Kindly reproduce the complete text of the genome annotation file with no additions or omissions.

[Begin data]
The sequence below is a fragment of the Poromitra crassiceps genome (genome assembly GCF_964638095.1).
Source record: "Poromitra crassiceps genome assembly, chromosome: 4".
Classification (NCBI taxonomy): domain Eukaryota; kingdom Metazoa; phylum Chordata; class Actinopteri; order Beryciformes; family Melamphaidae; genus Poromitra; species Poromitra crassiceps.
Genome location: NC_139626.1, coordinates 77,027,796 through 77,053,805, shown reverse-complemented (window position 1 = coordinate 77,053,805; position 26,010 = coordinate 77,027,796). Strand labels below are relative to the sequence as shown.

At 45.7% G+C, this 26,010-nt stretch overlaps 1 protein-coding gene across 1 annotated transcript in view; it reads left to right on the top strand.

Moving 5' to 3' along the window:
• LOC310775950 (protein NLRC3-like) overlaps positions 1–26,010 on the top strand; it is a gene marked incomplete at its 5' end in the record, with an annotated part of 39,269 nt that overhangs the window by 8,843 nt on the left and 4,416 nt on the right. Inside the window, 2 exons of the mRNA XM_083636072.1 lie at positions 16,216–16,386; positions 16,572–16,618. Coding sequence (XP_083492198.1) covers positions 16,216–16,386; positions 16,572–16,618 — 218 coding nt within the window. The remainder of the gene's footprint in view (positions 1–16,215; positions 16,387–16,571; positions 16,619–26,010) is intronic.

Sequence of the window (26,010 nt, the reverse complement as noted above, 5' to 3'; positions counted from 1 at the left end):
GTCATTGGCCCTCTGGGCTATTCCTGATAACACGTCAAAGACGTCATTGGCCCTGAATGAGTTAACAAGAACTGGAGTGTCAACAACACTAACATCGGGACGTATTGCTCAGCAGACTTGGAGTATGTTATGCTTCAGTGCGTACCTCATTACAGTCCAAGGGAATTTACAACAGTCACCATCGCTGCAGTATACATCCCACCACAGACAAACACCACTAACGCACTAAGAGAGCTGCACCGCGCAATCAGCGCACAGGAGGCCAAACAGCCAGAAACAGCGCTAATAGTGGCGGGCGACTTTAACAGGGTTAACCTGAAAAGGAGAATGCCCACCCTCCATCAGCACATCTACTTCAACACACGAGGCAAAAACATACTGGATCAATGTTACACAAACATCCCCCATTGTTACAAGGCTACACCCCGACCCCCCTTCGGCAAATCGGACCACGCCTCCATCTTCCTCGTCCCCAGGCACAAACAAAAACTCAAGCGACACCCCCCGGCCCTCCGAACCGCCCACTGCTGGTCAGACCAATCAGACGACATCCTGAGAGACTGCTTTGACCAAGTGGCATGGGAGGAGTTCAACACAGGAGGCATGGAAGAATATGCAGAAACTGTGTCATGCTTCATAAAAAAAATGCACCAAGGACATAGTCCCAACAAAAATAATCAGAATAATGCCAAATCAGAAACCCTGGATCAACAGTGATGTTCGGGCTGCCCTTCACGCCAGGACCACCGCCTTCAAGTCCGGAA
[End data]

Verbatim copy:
The sequence below is a fragment of the Poromitra crassiceps genome (genome assembly GCF_964638095.1).
Source record: "Poromitra crassiceps genome assembly, chromosome: 4".
Classification (NCBI taxonomy): domain Eukaryota; kingdom Metazoa; phylum Chordata; class Actinopteri; order Beryciformes; family Melamphaidae; genus Poromitra; species Poromitra crassiceps.
Genome location: NC_139626.1, coordinates 77,027,796 through 77,053,805, shown reverse-complemented (window position 1 = coordinate 77,053,805; position 26,010 = coordinate 77,027,796). Strand labels below are relative to the sequence as shown.

At 45.7% G+C, this 26,010-nt stretch overlaps 1 protein-coding gene across 1 annotated transcript in view; it reads left to right on the top strand.

Moving 5' to 3' along the window:
• LOC310775950 (protein NLRC3-like) overlaps positions 1–26,010 on the top strand; it is a gene marked incomplete at its 5' end in the record, with an annotated part of 39,269 nt that overhangs the window by 8,843 nt on the left and 4,416 nt on the right. Inside the window, 2 exons of the mRNA XM_083636072.1 lie at positions 16,216–16,386; positions 16,572–16,618. Coding sequence (XP_083492198.1) covers positions 16,216–16,386; positions 16,572–16,618 — 218 coding nt within the window. The remainder of the gene's footprint in view (positions 1–16,215; positions 16,387–16,571; positions 16,619–26,010) is intronic.

Sequence of the window (26,010 nt, the reverse complement as noted above, 5' to 3'; positions counted from 1 at the left end):
GTCATTGGCCCTCTGGGCTATTCCTGATAACACGTCAAAGACGTCATTGGCCCTGAATGAGTTAACAAGAACTGGAGTGTCAACAACACTAACATCGGGACGTATTGCTCAGCAGACTTGGAGTATGTTATGCTTCAGTGCGTACCTCATTACAGTCCAAGGGAATTTACAACAGTCACCATCGCTGCAGTATACATCCCACCACAGACAAACACCACTAACGCACTAAGAGAGCTGCACCGCGCAATCAGCGCACAGGAGGCCAAACAGCCAGAAACAGCGCTAATAGTGGCGGGCGACTTTAACAGGGTTAACCTGAAAAGGAGAATGCCCACCCTCCATCAGCACATCTACTTCAACACACGAGGCAAAAACATACTGGATCAATGTTACACAAACATCCCCCATTGTTACAAGGCTACACCCCGACCCCCCTTCGGCAAATCGGACCACGCCTCCATCTTCCTCGTCCCCAGGCACAAACAAAAACTCAAGCGACACCCCCCGGCCCTCCGAACCGCCCACTGCTGGTCAGACCAATCAGACGACATCCTGAGAGACTGCTTTGACCAAGTGGCATGGGAGGAGTTCAACACAGGAGGCATGGAAGAATATGCAGAAACTGTGTCATGCTTCATAAAAAAAATGCACCAAGGACATAGTCCCAACAAAAATAATCAGAATAATGCCAAATCAGAAACCCTGGATCAACAGTGATGTTCGGGCTGCCCTTCACGCCAGGACCACCGCCTTCAAGTCCGGAA